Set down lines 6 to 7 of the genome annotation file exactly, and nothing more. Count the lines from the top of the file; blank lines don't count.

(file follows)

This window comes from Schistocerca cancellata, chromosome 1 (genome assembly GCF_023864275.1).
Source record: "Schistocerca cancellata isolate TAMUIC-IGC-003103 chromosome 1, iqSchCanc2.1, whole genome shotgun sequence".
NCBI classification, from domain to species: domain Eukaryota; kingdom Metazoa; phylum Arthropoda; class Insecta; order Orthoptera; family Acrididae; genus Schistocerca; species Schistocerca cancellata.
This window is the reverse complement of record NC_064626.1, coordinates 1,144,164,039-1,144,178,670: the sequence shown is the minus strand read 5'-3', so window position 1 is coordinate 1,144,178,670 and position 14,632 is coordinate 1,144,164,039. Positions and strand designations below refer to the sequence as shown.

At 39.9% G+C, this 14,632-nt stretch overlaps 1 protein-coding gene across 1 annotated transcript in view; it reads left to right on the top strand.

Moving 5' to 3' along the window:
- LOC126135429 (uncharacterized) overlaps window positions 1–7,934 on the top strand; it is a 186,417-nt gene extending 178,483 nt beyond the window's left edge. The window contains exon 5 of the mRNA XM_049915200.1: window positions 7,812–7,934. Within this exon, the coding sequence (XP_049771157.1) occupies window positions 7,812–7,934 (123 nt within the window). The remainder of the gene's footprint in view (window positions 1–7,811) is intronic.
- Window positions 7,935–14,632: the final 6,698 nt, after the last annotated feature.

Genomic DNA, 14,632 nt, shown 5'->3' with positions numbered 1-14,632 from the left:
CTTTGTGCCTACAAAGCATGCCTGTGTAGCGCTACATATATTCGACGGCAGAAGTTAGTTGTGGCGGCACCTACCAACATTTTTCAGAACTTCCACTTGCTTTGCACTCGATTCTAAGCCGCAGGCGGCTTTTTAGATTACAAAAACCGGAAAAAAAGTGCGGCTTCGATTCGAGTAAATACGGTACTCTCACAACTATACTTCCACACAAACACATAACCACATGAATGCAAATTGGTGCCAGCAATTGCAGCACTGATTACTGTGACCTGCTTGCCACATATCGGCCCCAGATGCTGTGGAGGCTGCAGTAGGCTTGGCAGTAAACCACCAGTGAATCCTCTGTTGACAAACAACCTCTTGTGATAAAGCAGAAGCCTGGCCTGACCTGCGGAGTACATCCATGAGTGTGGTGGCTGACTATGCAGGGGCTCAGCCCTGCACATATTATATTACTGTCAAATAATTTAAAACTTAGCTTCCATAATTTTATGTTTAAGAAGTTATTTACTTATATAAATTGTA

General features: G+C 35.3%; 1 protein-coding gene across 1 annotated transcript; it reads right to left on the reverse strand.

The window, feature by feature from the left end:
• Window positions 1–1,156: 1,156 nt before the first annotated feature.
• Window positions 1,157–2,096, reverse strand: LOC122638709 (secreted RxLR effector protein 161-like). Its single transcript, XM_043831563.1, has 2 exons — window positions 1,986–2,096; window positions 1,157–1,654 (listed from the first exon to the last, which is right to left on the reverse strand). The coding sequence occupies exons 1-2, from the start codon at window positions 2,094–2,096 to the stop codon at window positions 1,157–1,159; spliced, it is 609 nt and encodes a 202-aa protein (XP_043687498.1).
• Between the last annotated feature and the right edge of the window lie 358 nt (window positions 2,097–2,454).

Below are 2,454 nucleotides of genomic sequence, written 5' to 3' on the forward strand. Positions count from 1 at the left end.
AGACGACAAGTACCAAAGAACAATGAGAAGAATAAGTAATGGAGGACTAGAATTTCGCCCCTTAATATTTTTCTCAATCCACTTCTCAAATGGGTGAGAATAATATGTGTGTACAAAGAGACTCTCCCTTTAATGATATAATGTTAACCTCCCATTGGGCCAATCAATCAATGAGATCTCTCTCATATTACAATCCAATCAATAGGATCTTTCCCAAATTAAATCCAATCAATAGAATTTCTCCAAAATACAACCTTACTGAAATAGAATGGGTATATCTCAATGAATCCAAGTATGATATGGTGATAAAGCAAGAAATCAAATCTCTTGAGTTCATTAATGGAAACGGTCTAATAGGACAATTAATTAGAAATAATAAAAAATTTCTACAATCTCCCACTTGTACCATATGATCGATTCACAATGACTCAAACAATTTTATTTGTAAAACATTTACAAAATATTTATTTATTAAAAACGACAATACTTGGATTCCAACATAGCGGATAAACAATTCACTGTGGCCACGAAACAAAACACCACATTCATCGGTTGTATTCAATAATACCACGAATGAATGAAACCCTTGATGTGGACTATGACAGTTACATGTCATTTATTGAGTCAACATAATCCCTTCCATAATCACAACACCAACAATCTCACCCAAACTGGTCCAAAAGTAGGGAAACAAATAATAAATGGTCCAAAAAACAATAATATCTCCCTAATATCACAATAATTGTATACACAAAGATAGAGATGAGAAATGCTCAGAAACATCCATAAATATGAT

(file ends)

Moving 5' to 3' along the window:
- LOC126135429 (uncharacterized) overlaps window positions 1–7,934 on the top strand; it is a 186,417-nt gene extending 178,483 nt beyond the window's left edge. The window contains exon 5 of the mRNA XM_049915200.1: window positions 7,812–7,934. Within this exon, the coding sequence (XP_049771157.1) occupies window positions 7,812–7,934 (123 nt within the window). The remainder of the gene's footprint in view (window positions 1–7,811) is intronic.